After University, and many VJ nights later, Sam and myself managed to get a gig going on a UK bus tour with Radio 1 DJ Kissy Sell Out. In 2010, We supported an act at Brixton Academy called “Swedish House Mafia” - after the show SHM contacted us and asked us to come along to VJ their headline EDC LA show, obviously we said yes!
And the rest is history, eh?
When I look at your work, what I love the most is how dark it is. You do a great job mixing that in with the EDM flavor. Would you say this is your style? Or are you just working at what feels right for the artist?
Tom Brightman (Comix Creative Director):
I would say that it’s a mix of the two. Our main goal when working with a client on new show content is to deliver them the show that they want, inevitably during the creative process some of our individual creative styles come out in the finished work.
A lot of people come to us as they’ve seen another show that we’ve produced and want something with a similar tone, which is great as it’s obviously a visual area we enjoy working in.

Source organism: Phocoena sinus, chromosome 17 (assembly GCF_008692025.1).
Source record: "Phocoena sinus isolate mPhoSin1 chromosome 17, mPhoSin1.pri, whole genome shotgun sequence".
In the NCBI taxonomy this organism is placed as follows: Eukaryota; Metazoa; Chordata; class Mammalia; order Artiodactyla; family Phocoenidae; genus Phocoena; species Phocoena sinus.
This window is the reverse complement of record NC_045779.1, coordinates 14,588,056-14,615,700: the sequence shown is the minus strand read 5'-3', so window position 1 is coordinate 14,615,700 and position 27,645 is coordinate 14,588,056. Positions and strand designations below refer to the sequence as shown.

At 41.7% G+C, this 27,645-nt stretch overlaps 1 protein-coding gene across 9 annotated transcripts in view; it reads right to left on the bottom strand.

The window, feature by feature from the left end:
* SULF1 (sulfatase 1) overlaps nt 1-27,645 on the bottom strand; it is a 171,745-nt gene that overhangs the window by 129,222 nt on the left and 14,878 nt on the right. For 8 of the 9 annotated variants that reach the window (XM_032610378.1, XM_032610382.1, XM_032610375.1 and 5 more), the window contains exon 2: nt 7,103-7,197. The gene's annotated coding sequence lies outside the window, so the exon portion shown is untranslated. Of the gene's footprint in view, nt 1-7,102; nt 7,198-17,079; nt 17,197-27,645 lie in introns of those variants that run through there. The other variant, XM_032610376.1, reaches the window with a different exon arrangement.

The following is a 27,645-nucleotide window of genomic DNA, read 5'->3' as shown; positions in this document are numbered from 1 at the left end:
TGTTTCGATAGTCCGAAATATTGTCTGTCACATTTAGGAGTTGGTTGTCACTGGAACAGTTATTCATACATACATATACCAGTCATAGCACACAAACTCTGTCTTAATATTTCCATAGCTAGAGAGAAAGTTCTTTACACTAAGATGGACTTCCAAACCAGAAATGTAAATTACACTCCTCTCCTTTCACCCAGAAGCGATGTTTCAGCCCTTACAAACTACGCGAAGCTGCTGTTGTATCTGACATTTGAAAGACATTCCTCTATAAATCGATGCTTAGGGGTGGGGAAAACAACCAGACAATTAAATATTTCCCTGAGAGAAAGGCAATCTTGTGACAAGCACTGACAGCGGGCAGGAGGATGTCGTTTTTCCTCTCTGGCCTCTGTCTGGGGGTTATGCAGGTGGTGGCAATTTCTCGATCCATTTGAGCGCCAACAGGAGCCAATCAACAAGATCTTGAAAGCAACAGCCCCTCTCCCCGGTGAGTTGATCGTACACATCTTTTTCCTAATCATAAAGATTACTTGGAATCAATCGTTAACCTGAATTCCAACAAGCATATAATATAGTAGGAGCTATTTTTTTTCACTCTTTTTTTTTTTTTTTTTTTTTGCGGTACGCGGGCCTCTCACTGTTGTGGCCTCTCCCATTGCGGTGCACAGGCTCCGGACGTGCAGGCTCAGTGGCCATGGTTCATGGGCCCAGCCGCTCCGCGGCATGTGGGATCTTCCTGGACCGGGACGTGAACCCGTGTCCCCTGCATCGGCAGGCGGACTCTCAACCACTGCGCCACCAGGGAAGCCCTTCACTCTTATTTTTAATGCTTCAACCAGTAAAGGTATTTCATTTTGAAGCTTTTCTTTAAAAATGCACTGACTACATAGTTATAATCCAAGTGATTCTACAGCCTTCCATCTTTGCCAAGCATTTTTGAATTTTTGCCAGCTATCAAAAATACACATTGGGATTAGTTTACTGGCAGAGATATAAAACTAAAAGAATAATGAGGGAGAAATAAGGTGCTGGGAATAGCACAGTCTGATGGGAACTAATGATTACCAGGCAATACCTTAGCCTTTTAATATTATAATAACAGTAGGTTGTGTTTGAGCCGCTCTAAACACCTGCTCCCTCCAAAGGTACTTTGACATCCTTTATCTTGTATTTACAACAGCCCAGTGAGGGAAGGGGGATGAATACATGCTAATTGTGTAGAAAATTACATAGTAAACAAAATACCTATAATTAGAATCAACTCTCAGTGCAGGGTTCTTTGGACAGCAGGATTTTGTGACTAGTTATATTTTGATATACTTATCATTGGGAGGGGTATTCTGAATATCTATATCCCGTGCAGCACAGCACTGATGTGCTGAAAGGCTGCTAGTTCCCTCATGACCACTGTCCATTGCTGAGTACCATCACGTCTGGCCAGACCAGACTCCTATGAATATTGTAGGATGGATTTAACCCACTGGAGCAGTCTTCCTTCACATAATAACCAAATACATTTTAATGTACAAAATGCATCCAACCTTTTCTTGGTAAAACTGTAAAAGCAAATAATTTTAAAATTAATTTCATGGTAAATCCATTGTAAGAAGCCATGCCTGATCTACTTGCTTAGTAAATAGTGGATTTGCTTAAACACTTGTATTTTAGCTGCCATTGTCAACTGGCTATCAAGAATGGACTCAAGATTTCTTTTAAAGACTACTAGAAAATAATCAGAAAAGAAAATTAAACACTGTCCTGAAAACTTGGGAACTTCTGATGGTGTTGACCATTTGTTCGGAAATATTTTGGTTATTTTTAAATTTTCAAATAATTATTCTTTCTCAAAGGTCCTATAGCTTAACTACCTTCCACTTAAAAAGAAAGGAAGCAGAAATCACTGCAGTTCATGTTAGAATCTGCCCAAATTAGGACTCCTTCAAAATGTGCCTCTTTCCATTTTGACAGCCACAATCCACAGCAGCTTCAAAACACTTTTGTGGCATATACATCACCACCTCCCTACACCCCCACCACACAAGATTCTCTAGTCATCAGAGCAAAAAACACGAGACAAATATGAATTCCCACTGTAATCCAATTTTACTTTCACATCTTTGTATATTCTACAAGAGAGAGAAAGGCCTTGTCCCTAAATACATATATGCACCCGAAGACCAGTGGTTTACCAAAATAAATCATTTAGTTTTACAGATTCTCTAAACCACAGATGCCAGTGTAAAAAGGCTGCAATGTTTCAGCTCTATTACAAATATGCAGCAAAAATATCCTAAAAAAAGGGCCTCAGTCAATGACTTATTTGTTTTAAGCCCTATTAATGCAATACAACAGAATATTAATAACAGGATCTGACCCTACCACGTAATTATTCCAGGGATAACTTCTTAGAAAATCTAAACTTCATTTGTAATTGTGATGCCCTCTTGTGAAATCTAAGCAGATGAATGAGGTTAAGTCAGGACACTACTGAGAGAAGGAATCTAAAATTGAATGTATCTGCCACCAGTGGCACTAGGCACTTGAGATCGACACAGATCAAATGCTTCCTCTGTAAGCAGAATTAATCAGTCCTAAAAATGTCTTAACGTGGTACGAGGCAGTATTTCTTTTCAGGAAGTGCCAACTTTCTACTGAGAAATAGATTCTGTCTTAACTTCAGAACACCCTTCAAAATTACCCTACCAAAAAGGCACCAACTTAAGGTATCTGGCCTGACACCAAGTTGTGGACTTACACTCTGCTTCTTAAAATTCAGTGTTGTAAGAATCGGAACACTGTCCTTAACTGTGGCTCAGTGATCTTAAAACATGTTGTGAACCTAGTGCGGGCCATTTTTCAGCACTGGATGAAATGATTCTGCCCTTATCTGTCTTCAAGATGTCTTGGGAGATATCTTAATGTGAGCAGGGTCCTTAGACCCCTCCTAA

However, others approach us as they’ve heard we are good to work with, or trust in our professionalism given the number of high-end clients we have worked with, and they may want something totally different to our usual style, which is also great as it can present a bigger challenge and may result in us having to learn new techniques, software or hardware.
It’s the reason that we use specific designers for specific jobs, if we want to produce the best work it’s a good idea to utilize designer’s particular strengths.